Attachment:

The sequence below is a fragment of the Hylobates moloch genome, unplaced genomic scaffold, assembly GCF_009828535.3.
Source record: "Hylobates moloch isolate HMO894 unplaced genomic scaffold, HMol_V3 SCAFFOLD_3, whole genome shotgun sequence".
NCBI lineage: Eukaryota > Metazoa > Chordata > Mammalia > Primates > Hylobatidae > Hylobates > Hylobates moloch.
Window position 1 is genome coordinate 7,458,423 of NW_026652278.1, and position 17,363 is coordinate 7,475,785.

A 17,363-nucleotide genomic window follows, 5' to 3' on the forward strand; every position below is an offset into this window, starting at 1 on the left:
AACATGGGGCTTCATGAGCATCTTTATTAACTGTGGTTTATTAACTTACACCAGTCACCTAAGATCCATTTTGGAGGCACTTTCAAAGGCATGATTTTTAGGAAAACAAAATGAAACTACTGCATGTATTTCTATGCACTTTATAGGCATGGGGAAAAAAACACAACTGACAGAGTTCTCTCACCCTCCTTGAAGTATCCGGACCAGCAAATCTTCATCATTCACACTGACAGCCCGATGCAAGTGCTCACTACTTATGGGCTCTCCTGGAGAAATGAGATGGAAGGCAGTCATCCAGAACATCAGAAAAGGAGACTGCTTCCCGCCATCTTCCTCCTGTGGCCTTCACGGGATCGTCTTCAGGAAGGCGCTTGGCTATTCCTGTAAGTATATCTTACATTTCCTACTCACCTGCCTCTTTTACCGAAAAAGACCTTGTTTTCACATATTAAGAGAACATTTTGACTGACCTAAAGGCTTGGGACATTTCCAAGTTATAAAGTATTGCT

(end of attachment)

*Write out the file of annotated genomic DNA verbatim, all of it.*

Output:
The sequence below is a fragment of the Hylobates moloch genome, unplaced genomic scaffold, assembly GCF_009828535.3.
Source record: "Hylobates moloch isolate HMO894 unplaced genomic scaffold, HMol_V3 SCAFFOLD_3, whole genome shotgun sequence".
NCBI lineage: Eukaryota > Metazoa > Chordata > Mammalia > Primates > Hylobatidae > Hylobates > Hylobates moloch.
Window position 1 is genome coordinate 7,458,423 of NW_026652278.1, and position 17,363 is coordinate 7,475,785.

A 17,363-nucleotide genomic window follows, 5' to 3' on the forward strand; every position below is an offset into this window, starting at 1 on the left:
AACATGGGGCTTCATGAGCATCTTTATTAACTGTGGTTTATTAACTTACACCAGTCACCTAAGATCCATTTTGGAGGCACTTTCAAAGGCATGATTTTTAGGAAAACAAAATGAAACTACTGCATGTATTTCTATGCACTTTATAGGCATGGGGAAAAAAACACAACTGACAGAGTTCTCTCACCCTCCTTGAAGTATCCGGACCAGCAAATCTTCATCATTCACACTGACAGCCCGATGCAAGTGCTCACTACTTATGGGCTCTCCTGGAGAAATGAGATGGAAGGCAGTCATCCAGAACATCAGAAAAGGAGACTGCTTCCCGCCATCTTCCTCCTGTGGCCTTCACGGGATCGTCTTCAGGAAGGCGCTTGGCTATTCCTGTAAGTATATCTTACATTTCCTACTCACCTGCCTCTTTTACCGAAAAAGACCTTGTTTTCACATATTAAGAGAACATTTTGACTGACCTAAAGGCTTGGGACATTTCCAAGTTATAAAGTATTGCT